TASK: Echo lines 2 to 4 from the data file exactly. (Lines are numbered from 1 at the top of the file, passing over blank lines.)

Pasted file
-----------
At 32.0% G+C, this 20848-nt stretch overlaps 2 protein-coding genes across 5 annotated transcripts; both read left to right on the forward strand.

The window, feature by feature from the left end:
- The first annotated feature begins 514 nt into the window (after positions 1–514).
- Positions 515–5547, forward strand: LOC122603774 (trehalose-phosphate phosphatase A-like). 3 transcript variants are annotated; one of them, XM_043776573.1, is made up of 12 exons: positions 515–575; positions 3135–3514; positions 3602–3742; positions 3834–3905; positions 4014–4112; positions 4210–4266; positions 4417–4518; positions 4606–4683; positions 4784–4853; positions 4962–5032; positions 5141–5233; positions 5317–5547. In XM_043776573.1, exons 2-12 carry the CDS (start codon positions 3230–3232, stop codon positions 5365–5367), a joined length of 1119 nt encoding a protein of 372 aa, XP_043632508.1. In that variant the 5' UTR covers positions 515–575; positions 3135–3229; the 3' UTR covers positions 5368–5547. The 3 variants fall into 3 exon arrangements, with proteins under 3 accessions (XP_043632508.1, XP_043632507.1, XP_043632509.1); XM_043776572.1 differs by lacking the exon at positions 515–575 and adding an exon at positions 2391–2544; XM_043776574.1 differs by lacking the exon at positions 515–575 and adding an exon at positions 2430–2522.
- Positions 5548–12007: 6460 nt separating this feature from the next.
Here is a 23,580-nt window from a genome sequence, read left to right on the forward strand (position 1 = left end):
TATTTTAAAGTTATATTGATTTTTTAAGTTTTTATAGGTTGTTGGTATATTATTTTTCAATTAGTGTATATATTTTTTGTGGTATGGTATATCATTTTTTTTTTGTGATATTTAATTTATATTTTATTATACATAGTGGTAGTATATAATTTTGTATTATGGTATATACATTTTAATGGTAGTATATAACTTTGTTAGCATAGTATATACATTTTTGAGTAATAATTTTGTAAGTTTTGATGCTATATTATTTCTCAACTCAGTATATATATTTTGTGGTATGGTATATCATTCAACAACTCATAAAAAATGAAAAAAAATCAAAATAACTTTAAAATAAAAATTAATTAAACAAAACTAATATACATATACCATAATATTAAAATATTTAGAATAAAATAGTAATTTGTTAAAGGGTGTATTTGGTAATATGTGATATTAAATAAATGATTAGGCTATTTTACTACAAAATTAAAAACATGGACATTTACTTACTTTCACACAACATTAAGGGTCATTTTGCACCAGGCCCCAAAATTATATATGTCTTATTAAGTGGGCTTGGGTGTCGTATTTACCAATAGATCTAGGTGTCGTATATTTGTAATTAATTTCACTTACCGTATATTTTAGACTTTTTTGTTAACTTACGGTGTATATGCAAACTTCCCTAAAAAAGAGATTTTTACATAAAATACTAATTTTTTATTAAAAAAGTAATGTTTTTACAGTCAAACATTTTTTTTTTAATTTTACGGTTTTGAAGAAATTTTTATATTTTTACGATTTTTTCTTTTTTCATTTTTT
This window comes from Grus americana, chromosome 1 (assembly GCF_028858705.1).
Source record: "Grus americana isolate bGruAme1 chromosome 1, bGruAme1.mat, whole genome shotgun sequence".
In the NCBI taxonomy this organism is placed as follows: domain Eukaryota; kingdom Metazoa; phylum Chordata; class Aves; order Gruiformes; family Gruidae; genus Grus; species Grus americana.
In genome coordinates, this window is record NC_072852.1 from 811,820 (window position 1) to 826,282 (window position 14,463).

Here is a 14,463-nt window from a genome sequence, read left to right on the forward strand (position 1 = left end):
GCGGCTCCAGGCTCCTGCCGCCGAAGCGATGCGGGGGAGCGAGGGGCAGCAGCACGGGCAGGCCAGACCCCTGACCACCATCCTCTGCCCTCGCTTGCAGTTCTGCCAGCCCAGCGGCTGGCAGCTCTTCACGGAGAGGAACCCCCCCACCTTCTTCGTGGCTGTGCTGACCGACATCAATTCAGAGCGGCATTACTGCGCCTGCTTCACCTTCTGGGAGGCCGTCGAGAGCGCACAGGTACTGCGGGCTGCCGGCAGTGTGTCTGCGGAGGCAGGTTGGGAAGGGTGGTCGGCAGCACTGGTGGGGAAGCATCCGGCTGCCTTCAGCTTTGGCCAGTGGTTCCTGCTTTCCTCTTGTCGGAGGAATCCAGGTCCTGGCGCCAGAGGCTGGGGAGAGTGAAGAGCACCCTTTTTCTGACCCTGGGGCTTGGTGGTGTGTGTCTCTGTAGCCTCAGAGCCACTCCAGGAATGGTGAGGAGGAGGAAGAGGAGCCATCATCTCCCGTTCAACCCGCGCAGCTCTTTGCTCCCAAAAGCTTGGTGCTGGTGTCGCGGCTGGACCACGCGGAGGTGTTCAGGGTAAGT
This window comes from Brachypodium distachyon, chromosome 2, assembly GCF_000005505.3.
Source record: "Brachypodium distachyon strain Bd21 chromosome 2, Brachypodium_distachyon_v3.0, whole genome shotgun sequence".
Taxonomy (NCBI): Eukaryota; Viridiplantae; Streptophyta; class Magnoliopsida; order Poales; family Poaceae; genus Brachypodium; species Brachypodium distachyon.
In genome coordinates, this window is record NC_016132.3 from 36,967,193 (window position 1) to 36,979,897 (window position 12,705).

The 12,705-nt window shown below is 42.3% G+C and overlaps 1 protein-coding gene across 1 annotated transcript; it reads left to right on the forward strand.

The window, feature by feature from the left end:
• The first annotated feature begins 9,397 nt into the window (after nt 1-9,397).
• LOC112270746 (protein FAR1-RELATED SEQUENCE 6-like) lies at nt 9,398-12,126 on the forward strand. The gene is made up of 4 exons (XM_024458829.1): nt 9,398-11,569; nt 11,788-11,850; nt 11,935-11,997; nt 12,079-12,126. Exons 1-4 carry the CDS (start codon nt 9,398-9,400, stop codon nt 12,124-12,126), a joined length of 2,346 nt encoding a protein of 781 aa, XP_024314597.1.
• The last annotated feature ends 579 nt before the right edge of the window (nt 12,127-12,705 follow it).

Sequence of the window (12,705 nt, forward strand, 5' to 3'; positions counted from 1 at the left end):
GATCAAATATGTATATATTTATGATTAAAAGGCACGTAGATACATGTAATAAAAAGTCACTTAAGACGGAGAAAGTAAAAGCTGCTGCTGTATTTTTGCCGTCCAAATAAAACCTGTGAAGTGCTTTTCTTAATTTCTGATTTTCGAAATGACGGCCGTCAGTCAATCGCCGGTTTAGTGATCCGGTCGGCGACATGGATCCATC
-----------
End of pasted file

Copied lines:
The window, feature by feature from the left end:
- The first annotated feature begins 514 nt into the window (after positions 1–514).
- Positions 515–5547, forward strand: LOC122603774 (trehalose-phosphate phosphatase A-like). 3 transcript variants are annotated; one of them, XM_043776573.1, is made up of 12 exons: positions 515–575; positions 3135–3514; positions 3602–3742; positions 3834–3905; positions 4014–4112; positions 4210–4266; positions 4417–4518; positions 4606–4683; positions 4784–4853; positions 4962–5032; positions 5141–5233; positions 5317–5547. In XM_043776573.1, exons 2-12 carry the CDS (start codon positions 3230–3232, stop codon positions 5365–5367), a joined length of 1119 nt encoding a protein of 372 aa, XP_043632508.1. In that variant the 5' UTR covers positions 515–575; positions 3135–3229; the 3' UTR covers positions 5368–5547. The 3 variants fall into 3 exon arrangements, with proteins under 3 accessions (XP_043632508.1, XP_043632507.1, XP_043632509.1); XM_043776572.1 differs by lacking the exon at positions 515–575 and adding an exon at positions 2391–2544; XM_043776574.1 differs by lacking the exon at positions 515–575 and adding an exon at positions 2430–2522.